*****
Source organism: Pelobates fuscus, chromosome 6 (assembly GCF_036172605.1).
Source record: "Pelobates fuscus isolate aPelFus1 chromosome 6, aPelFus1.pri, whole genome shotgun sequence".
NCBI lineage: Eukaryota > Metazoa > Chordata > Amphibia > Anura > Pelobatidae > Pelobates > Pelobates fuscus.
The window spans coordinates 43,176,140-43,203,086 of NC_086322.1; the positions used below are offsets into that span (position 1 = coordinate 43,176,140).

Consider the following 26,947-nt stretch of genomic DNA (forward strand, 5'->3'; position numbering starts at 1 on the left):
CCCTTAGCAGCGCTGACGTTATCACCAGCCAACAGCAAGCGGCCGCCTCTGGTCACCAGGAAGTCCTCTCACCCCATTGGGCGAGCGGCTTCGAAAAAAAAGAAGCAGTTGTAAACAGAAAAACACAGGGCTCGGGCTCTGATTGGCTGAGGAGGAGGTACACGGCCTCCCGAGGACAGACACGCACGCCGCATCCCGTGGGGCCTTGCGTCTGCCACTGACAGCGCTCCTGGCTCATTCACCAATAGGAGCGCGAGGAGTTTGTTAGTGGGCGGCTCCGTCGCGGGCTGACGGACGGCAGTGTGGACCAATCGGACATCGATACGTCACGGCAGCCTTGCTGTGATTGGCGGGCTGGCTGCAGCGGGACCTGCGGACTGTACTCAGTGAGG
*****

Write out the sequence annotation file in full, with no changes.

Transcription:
Source organism: Pelobates fuscus, chromosome 6 (assembly GCF_036172605.1).
Source record: "Pelobates fuscus isolate aPelFus1 chromosome 6, aPelFus1.pri, whole genome shotgun sequence".
NCBI lineage: Eukaryota > Metazoa > Chordata > Amphibia > Anura > Pelobatidae > Pelobates > Pelobates fuscus.
The window spans coordinates 43,176,140-43,203,086 of NC_086322.1; the positions used below are offsets into that span (position 1 = coordinate 43,176,140).

Consider the following 26,947-nt stretch of genomic DNA (forward strand, 5'->3'; position numbering starts at 1 on the left):
CCCTTAGCAGCGCTGACGTTATCACCAGCCAACAGCAAGCGGCCGCCTCTGGTCACCAGGAAGTCCTCTCACCCCATTGGGCGAGCGGCTTCGAAAAAAAAGAAGCAGTTGTAAACAGAAAAACACAGGGCTCGGGCTCTGATTGGCTGAGGAGGAGGTACACGGCCTCCCGAGGACAGACACGCACGCCGCATCCCGTGGGGCCTTGCGTCTGCCACTGACAGCGCTCCTGGCTCATTCACCAATAGGAGCGCGAGGAGTTTGTTAGTGGGCGGCTCCGTCGCGGGCTGACGGACGGCAGTGTGGACCAATCGGACATCGATACGTCACGGCAGCCTTGCTGTGATTGGCGGGCTGGCTGCAGCGGGACCTGCGGACTGTACTCAGTGAGG